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Abstract

CHRONIC KIDNEY DISEASE OF MULTIFUNCTIONAL ORIGIN (CKDMFO) PREVAILING IN SRI LANKA REEVALUATED

S. P. Dunuweera, R. M. G. Rajapakse*, Masaru Shimomura, Viraj Jayawera Priyankarage, Pathmakumara Jayasingha and Sunil J. Wimalawansa

ABSTRACT

Chronic Kidney Disease of Uncertain Aetiology seems to be caused by several factors and hence it could be best described as Chronic Kidney Disease of Multifunctional origin (CKDmfo). CKDmfo is confined to a particular geographical location of Sri Lanka, viz., the North-Central Province and some nearby Areas where vulnerable people are mostly rice paddy farmers. The CKDmfo distinguishes from common CKDs in the sense that the former patients lack the common symptoms of CKDs. As it has been well established, the modes of initial attack are different in the two cases where the tubuli are the parts of kidneys that are first affected by the CKDmfo while in the latter cases either the contraction or expansion of the glomerular basement membrane results in, respectively, retention of simple and unwanted molecules such as creatinine in blood or filtration of even large molecules like albumin to result in albumin present in urine. Therefore, glomerular filtration rate (GFR), blood creatinine level (BCL) and albumin to creatinine ratio (ACR) in urine are accurate indicators for the diagnosis of common CKDs but these indicators are not suitable to detect early stage CKDmfo patients. This fact is highlighted in this review and suitable tubuli specific tests recommended for the early stage diagnosis of CKDmfo. In order to understand the disease in detail, a brief account of the kidneys with its functions are reviewed and the common CKDs are highlighted. Attention is then focused on the CKDmfo and facts of CKDmfo are revealed. There are several existing theories as to the possible causative factors and their pros and cons will then be evaluated. As the disease is propagated by the initiation through tubular damage, the environmental factors pertinent to tubular reabsorption are discussed. From the points of view of interferences to the tubular reabsorption, the disease seems to correlate well with environmental factors typical of the region, i.e, excess fluoride ions in the drinking water and high hardness, both temporary and permanent hardness. While the temporary hardness is due to soluble bicarbonates of both calcium and magnesium ions, which can easily be removed by boiling water, the permanent hardness that is due to soluble ions which are not removed by boiling are mainly excess of sodium, potassium and ammonium cations and their soluble anions such as nitrate and chloride. As such, as a preventive measure, the need to supply good-quality drinking water is suggested. In providing drinkable water, it is of utmost importance to provide them with treated pipe-borne water though the difficulty in providing such waters to houses scattered in a vast area of the region is recognized. At least as a temporary measure, it is suggested to provide good quality water from reverse osmosis (RO) plants or through rain water harvesting. However, it is stressed that these solutions are only temporary measures to control the disease and eventually a proper supply of pipe-borne water has to be supplied to every human being of the country. In the case of CKDmfo, it is suggested to avoid chlorination to purify water because chlorine residues that are present in the treated water may be highly harmful to the vulnerable people. Most recent evidence converge towards fluoride to be the most likely causative factor of CKDmfo and all other ions and dehydration are also responsible for this disease.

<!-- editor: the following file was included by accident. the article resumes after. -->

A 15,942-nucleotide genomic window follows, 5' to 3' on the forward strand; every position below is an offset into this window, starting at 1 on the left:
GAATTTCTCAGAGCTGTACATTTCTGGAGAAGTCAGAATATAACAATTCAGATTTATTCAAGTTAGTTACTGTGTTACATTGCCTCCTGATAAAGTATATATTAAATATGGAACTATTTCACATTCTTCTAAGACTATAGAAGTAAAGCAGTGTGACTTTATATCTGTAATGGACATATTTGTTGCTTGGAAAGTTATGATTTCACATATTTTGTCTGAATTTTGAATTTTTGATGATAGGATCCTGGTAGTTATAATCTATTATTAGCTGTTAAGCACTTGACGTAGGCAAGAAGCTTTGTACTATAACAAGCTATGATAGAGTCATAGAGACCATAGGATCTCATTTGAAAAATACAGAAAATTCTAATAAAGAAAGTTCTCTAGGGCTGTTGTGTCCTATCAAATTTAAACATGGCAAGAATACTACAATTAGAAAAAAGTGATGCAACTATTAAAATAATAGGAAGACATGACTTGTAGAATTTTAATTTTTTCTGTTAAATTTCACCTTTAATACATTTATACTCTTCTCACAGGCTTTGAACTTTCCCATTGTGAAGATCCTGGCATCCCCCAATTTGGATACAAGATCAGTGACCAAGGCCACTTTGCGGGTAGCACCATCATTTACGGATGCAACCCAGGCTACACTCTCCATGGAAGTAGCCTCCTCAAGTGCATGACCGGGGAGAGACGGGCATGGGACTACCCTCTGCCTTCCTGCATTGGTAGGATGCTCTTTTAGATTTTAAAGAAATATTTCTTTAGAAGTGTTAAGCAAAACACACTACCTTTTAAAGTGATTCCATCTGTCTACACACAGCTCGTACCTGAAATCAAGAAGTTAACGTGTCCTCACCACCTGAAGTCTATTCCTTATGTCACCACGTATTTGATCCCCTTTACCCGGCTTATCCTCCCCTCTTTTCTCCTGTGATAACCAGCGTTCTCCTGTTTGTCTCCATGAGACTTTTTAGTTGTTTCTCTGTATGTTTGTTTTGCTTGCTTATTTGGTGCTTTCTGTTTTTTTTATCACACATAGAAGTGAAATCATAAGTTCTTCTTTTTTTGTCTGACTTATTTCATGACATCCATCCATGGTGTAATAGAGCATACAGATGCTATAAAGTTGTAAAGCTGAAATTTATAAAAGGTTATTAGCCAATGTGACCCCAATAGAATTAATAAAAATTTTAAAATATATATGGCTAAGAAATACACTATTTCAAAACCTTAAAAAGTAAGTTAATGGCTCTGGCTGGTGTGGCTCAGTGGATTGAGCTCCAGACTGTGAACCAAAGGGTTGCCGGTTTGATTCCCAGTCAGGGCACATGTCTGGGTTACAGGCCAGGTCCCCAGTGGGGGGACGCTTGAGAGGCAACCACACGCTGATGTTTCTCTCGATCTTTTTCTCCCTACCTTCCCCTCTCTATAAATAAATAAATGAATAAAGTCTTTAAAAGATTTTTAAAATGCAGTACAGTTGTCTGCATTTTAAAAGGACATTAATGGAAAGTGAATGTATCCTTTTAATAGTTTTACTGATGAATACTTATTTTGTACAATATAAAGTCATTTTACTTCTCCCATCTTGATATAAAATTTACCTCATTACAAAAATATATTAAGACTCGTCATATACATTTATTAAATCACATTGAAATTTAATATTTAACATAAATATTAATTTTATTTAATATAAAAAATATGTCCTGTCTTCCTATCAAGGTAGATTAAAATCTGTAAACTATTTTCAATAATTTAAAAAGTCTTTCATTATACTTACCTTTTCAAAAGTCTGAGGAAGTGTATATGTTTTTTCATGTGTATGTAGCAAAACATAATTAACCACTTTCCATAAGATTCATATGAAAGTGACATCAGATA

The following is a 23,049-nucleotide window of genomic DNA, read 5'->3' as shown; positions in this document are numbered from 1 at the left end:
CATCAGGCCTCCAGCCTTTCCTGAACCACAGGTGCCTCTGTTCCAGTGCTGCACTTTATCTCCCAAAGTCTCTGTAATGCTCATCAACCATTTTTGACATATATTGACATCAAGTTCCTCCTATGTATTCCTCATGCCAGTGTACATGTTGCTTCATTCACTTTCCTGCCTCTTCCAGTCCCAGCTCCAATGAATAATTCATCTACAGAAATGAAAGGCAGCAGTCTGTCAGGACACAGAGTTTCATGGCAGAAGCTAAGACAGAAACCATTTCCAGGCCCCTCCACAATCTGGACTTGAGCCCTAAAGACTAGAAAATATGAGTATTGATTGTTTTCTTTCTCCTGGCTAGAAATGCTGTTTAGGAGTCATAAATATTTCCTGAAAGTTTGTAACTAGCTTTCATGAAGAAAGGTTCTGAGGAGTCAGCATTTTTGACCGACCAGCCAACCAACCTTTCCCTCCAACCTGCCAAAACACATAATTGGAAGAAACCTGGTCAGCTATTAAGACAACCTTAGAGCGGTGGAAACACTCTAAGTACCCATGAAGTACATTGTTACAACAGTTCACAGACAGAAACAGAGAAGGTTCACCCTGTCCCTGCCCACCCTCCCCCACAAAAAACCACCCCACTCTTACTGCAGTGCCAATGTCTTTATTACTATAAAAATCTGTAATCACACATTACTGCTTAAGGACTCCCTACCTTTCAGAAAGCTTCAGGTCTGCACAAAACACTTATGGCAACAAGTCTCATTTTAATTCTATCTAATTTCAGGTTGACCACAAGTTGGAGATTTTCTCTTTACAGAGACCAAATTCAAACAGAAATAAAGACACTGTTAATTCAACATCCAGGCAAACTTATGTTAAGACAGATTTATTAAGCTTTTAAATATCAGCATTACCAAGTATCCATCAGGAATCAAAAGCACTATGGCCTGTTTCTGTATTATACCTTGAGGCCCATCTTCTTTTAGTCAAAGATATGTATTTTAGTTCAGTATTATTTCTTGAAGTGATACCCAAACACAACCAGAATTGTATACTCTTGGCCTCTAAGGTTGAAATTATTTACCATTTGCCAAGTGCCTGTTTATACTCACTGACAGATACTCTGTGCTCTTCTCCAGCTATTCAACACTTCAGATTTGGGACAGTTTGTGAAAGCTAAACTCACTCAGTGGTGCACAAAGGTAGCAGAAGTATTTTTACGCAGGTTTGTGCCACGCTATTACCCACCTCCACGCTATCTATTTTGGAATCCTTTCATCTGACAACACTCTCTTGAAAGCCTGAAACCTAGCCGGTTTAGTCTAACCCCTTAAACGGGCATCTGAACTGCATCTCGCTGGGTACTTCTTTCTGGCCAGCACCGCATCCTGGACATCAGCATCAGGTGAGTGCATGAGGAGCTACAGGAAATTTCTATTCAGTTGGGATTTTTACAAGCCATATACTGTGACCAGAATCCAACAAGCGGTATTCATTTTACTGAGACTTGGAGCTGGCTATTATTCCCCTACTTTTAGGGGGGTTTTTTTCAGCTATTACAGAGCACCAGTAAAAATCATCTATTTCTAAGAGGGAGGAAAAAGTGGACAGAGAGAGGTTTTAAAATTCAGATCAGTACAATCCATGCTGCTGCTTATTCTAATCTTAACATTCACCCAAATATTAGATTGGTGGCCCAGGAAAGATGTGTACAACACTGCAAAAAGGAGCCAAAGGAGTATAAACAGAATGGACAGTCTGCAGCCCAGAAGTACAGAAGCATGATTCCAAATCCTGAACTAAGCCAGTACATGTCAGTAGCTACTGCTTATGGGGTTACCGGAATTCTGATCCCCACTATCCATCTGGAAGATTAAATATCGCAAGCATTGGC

Keywords: Chronic Kidney Disease of Unknown Origin (CKDU), multi-functional origin (mfo), tubules, causative factors, preventive measures.


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